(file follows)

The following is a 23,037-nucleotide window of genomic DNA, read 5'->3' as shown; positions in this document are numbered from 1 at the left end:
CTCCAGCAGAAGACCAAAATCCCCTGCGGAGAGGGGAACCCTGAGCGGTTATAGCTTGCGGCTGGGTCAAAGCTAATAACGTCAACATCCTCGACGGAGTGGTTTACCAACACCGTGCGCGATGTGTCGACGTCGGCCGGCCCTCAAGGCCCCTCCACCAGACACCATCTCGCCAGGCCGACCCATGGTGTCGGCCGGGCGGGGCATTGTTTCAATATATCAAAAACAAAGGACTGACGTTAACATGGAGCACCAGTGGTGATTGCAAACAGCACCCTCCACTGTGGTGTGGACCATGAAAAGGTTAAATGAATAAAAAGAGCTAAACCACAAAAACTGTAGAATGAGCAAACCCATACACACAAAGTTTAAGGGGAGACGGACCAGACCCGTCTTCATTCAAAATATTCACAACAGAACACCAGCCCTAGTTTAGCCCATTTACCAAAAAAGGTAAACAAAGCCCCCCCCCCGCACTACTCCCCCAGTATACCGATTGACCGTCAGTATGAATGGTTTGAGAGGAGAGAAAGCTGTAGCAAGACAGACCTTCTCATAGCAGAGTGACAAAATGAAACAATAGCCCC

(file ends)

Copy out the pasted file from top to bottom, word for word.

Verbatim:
The following is a 23,037-nucleotide window of genomic DNA, read 5'->3' as shown; positions in this document are numbered from 1 at the left end:
CTCCAGCAGAAGACCAAAATCCCCTGCGGAGAGGGGAACCCTGAGCGGTTATAGCTTGCGGCTGGGTCAAAGCTAATAACGTCAACATCCTCGACGGAGTGGTTTACCAACACCGTGCGCGATGTGTCGACGTCGGCCGGCCCTCAAGGCCCCTCCACCAGACACCATCTCGCCAGGCCGACCCATGGTGTCGGCCGGGCGGGGCATTGTTTCAATATATCAAAAACAAAGGACTGACGTTAACATGGAGCACCAGTGGTGATTGCAAACAGCACCCTCCACTGTGGTGTGGACCATGAAAAGGTTAAATGAATAAAAAGAGCTAAACCACAAAAACTGTAGAATGAGCAAACCCATACACACAAAGTTTAAGGGGAGACGGACCAGACCCGTCTTCATTCAAAATATTCACAACAGAACACCAGCCCTAGTTTAGCCCATTTACCAAAAAAGGTAAACAAAGCCCCCCCCCCGCACTACTCCCCCAGTATACCGATTGACCGTCAGTATGAATGGTTTGAGAGGAGAGAAAGCTGTAGCAAGACAGACCTTCTCATAGCAGAGTGACAAAATGAAACAATAGCCCC